Pro Sports: A New Frontier for Prosthetics
Judy Davies, Vice President of Global Marketing Communications, Advantest
Professional sports demand a great deal of the athletes who pursue them, and many of these players willingly give 110%—a commitment that takes on new significance when a physical disability is involved. The National Football League (NFL), for example, has boasted a number of players who have excelled in this physically demanding sport despite missing body parts.
Legendary San Francisco 49er cornerback and free safety Ronnie Lott, who was elected into the Pro Football Hall of Fame in 2000, mangled his pinkie finger during the 1985-86 NFL season. His competitive fervor was such that he opted for amputation of the damaged fingertip rather than surgery and rehabilitation that would cause him to miss multiple games.
Prior to the era of Lott, Montana, et. al, place kicker Tom Dempsey utilized a custom-built football cleat with a flattened front surface to accommodate a birth defect: the lack of toes on his right foot. Dempsey enjoyed a 10-year career in the NFL, and during the 1970-71 season, he kicked a 63-yard field goal while playing for the New Orleans Saints—a record that remained unbroken until December 2013.
This year, the Seattle Seahawks selected, as one of their draft picks, defensive player Shaquem Griffin out of the University of Central Florida. Griffin has no left hand, having been born with a congenital condition called amniotic band syndrome that necessitated amputation of his underdeveloped left hand at the age of four. However, Griffin’s performance in college, particularly the Senior Bowl in January, greatly impressed pro scouts, and at the NFL Combine event, he bench-pressed 225 pounds 20 times, using a prosthetic hand to grasp the bar. It’s not yet clear whether the NFL will allow Griffin to wear an artificial hand during games—does such special equipment give a player an unfair advantage, or does it simply help level the playing field?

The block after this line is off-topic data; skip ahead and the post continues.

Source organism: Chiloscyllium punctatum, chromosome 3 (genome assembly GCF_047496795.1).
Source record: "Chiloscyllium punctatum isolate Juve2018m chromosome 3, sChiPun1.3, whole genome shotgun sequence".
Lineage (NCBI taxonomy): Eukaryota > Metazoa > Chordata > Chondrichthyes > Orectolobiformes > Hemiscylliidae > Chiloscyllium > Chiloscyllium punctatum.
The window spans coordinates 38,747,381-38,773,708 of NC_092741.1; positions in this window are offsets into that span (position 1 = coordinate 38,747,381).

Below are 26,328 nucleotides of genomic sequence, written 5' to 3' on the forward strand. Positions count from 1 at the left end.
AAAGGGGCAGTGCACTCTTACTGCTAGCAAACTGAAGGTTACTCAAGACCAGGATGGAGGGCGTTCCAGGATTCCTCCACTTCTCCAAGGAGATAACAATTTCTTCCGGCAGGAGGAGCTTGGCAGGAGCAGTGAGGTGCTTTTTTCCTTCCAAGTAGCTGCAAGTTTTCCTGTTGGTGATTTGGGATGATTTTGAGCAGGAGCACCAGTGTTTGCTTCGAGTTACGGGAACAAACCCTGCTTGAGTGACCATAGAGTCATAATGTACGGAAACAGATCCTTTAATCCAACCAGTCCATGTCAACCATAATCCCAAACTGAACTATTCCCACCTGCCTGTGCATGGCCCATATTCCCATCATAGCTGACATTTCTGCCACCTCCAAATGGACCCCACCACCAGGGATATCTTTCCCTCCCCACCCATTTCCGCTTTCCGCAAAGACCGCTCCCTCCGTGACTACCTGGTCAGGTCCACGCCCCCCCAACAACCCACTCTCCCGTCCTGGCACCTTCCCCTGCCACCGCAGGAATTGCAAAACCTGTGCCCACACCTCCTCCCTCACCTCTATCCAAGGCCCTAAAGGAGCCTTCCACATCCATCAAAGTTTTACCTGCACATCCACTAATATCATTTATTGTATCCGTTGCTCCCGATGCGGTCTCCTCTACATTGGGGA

One thing that isn’t in question: prosthetics technology continues to grow in sophistication. Advances in medical knowledge and kinesiology, together with smaller, more efficient microelectronics and longer battery life, are producing such remarkable devices as prosthetic fingers that enable the dexterity and control a wearer needs to perform everyday tasks most of us take for granted.
Dr. Hugh Herr, director of the biomechatronics group at the Massachusetts Institute of Technology’s Media Lab, is a leading pioneer in engineering bionic limbs A double amputee himself, Dr. Herr has designed high-tech prosthetics, such as his computerized BiOM ankle, that restore users’ ability to pursue such activities as running and swimming. Dr. Herr’s focus is on improving the human-machine interface of prosthetics to reduce users’ pain and frustration.
The ultimate goal is to apply advanced semiconductor technology – including sensors, computers and MEMS – to link artificial limbs with the human nervous system. Dr. Herr will share further details regarding his research and its applications when he delivers the keynote address next May at Advantest’s annual VOICE Developer Conference.
Of course, to go along with the nervous system, as the old song says, “You gotta have heart.” Consider the words of Tom Dempsey, whose reported response to those complaining his custom cleat gave him a competitive advantage was, “Unfair, eh? How about you try kicking a 63-yard field goal to win it with two seconds left and you’re wearing a square shoe – oh yeah, and no toes either.” Talent, technology… and heart. Sounds like a winning combination.